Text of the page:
Rating: 2 stars
Buy Link:
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Length: Novel


Fifteen days stand between Danilo and his death. No matter his rank as the heir to the Duchy of Avann, by laying hands on the crown prince of the Westlands, no matter the provocation, he is to be punished by execution. King Hiram, however, upon learning the circumstances, has given Danilo fifteen days to find the words that will move the judicars to mercy. Fifteen days to convince the king and court of a rival kingdom that, even though he beat their crown prince in public rather badly and feels no remorse for it (and would do it again), he doesn’t deserve to die. Also weighing on Hiram’s mind is the fact that his death — no matter how just or how legal by Westlands laws — would certainly cause a war between their two kingdoms and cause countless more men and women to perish.

Prince Henry is vain, spoiled, cruel, and … not too bright. He is just bright enough to know that his father hates him, but not quite clever enough to see that the courtiers and young roustabouts he calls friends laugh at his jokes not because they’re funny, but because he’s the prince. When a badly timed ball at the tennis court caused him some embarrassment, Henry took out his wrath on the young ball boy, breaking several bones in his face and a rib or two. He might have done more damage if it weren’t for the foreign prince who gave him a taste of his own medicine and landed a few telling blows of his own before being pulled off and roughed up by Henry’s followers.

King Hiram has never loved his son, certainly never liked him, and has no desire to kill the charming young Danilo, nor to start a war that, to be honest, his kingdom might not win. He’s tried all his life to be a good king to his people, both in times of war and in times of peace. Now he if only knew how to get himself out of this situation. But the gods are silent, the magic users are helpless, and if Danilo can’t find some convincing reason to circumvent the laws of the Westlands, Hiram will have no choice but to see the young heir dead.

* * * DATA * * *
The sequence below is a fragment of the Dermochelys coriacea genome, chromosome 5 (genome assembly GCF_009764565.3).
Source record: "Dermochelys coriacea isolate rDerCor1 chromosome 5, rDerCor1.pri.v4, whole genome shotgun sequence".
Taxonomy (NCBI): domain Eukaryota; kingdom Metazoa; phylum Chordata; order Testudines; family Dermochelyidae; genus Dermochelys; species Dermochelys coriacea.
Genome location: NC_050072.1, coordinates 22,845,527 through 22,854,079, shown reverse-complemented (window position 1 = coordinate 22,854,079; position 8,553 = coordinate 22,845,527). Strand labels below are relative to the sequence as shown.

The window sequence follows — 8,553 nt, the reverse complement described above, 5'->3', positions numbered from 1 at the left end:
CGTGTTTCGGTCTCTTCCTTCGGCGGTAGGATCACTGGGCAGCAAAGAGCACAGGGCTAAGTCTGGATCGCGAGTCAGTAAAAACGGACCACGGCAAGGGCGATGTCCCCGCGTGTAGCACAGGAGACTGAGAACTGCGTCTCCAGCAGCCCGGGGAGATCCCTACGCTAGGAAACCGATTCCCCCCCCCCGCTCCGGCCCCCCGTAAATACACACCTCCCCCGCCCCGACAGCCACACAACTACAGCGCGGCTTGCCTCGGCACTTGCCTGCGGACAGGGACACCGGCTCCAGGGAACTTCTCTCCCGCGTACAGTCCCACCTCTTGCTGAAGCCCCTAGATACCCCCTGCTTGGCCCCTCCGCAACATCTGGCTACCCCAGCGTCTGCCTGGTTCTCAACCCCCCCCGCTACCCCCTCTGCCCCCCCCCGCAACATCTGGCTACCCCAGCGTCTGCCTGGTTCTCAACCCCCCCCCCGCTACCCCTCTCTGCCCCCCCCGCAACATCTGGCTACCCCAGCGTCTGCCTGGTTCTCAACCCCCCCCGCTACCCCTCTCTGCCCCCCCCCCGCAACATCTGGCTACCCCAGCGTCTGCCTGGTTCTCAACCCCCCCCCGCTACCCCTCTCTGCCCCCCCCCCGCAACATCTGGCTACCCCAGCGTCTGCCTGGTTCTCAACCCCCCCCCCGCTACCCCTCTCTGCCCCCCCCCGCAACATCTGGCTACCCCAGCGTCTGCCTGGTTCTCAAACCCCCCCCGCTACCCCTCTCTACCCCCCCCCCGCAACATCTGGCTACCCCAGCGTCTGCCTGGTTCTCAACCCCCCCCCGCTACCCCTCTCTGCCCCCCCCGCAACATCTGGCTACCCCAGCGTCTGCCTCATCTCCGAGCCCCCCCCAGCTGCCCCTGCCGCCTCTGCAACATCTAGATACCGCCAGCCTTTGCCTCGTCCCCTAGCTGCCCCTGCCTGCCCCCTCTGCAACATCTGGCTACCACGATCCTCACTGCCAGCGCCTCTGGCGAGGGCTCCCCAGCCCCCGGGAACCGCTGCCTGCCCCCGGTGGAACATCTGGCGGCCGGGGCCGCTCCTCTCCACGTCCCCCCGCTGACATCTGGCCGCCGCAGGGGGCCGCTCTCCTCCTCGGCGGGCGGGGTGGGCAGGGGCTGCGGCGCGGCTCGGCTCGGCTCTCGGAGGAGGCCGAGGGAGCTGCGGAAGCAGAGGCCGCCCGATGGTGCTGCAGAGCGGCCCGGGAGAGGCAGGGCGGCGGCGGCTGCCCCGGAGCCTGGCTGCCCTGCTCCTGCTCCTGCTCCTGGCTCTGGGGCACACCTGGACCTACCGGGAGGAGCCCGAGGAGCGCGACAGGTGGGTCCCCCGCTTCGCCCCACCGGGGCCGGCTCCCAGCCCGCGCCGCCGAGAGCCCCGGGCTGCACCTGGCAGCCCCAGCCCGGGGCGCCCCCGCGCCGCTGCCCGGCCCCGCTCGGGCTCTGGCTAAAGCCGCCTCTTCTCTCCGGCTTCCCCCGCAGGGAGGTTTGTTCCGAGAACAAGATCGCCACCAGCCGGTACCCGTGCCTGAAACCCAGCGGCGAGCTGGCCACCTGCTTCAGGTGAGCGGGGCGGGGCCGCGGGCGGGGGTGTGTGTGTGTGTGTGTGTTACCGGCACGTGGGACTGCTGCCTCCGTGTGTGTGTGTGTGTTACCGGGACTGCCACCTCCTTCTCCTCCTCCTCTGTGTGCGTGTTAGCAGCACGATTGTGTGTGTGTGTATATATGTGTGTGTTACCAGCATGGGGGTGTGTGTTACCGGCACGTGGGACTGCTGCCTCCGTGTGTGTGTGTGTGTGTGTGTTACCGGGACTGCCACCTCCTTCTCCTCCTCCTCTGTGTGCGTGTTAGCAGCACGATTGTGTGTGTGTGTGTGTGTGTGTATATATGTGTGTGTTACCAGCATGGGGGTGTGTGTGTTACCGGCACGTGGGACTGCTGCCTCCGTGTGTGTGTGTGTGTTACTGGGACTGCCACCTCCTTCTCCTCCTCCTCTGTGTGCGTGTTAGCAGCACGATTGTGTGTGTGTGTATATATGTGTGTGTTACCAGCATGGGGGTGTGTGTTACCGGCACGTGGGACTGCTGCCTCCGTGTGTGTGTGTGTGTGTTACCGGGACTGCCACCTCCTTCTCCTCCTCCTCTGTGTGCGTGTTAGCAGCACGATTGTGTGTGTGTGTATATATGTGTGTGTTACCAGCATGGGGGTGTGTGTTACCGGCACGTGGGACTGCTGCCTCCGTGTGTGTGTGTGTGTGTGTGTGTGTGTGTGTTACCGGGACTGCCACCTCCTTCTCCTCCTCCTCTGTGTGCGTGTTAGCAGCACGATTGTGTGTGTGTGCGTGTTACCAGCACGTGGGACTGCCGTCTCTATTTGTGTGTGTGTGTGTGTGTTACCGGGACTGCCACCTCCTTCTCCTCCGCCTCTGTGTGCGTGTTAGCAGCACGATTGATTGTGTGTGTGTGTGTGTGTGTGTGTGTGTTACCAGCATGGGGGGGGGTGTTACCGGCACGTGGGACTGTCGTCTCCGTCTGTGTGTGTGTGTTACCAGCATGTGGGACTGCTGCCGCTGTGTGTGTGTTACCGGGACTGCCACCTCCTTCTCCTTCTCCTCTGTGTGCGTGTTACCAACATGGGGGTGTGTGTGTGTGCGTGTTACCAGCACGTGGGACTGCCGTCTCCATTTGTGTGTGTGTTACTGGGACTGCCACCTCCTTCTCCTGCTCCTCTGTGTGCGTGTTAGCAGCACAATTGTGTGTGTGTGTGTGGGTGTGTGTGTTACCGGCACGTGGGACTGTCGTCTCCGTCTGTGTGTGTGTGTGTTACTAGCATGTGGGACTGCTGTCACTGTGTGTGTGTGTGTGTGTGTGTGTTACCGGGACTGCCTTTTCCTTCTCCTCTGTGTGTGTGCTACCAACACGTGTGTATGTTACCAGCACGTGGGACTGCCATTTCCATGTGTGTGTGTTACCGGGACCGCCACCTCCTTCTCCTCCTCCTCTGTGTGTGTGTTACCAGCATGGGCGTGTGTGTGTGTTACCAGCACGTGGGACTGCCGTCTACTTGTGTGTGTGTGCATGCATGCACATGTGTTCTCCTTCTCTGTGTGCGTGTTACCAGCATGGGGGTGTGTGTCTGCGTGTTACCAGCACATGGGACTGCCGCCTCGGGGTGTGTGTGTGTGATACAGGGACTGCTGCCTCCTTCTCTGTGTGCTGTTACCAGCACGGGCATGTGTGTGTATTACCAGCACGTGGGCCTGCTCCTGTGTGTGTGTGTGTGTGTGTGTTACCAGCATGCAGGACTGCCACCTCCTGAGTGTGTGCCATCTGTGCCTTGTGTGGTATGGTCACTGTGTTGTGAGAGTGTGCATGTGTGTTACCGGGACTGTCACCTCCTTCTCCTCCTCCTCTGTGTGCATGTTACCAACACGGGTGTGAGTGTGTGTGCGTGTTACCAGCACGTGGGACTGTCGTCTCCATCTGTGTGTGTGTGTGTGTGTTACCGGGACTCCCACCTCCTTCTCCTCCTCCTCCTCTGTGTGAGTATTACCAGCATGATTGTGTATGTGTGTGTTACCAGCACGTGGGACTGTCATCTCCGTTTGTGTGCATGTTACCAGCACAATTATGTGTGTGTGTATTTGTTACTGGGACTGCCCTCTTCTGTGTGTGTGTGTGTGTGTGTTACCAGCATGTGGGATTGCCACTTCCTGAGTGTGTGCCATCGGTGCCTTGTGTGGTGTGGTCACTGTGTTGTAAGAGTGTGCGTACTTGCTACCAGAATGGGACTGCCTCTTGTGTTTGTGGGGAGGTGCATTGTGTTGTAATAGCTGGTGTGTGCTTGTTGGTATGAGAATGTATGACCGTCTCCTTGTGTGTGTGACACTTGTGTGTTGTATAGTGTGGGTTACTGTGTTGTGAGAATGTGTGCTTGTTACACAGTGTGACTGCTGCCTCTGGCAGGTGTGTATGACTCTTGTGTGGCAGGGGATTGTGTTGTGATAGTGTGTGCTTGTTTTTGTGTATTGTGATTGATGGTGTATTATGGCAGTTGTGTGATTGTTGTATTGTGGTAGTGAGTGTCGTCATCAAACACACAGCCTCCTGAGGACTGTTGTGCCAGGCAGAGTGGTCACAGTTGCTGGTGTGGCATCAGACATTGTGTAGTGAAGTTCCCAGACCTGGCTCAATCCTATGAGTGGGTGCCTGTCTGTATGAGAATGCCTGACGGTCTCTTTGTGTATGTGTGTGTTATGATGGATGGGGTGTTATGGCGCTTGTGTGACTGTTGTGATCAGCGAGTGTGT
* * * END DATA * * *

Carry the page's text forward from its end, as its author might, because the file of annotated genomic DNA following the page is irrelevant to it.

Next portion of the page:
Parody and satire are difficult art forms and comedy is highly subjective. When reading a book that is trying to be funny, you have to read it with a grain of salt and a dash of kindness. If you’re interested in this book, I strongly suggest you download a sample chapter or two before purchase to make certain that you and this book get along. You will either find the writing style whimsical and charming, or, like me, grow tired of it by the second paragraph. Jokes are either run into the ground again and again and again. And again. Or they’re not jokes at all, just a name, like the Wizard of Ahz, mentioned offhand seemingly in the hopes of being clever.

In the first chapter, we are introduced to King Hiram and Roger. Hiram is your standard “retired warrior” king. He is physically fit-ish, gruff, blunt, and not a terribly political person. He enjoys getting rogered by Rodger the rogering rogerer (you’ll get tired of that before the end of the first chapter. Alas, the author doesn’t), thinks about being rogered by Rodger, and when he isn’t thinking about being rogered by Rodger, he’s missing Rodger and his rogering. Hiram’s not a bad man, but he’s dull and barely manages to be a two-dimensional character. He was married to his wife, a queen who wasn’t so much evil as petty and hateful, and had as much interest in her death as he did her life. He doesn’t spare much more thought to his son than he did his wife, other than to regret he wasn’t a better father. Hiram would like to avoid killing Danilo, but … that’s as far as it goes. He doesn’t try to help the young man, doesn’t think to change the law, doesn’t do anything but feel wistfully a little put out that he can’t save the young man with the lovely, pert ass from being killed. Oh well, alas, alack and come here, Rodger.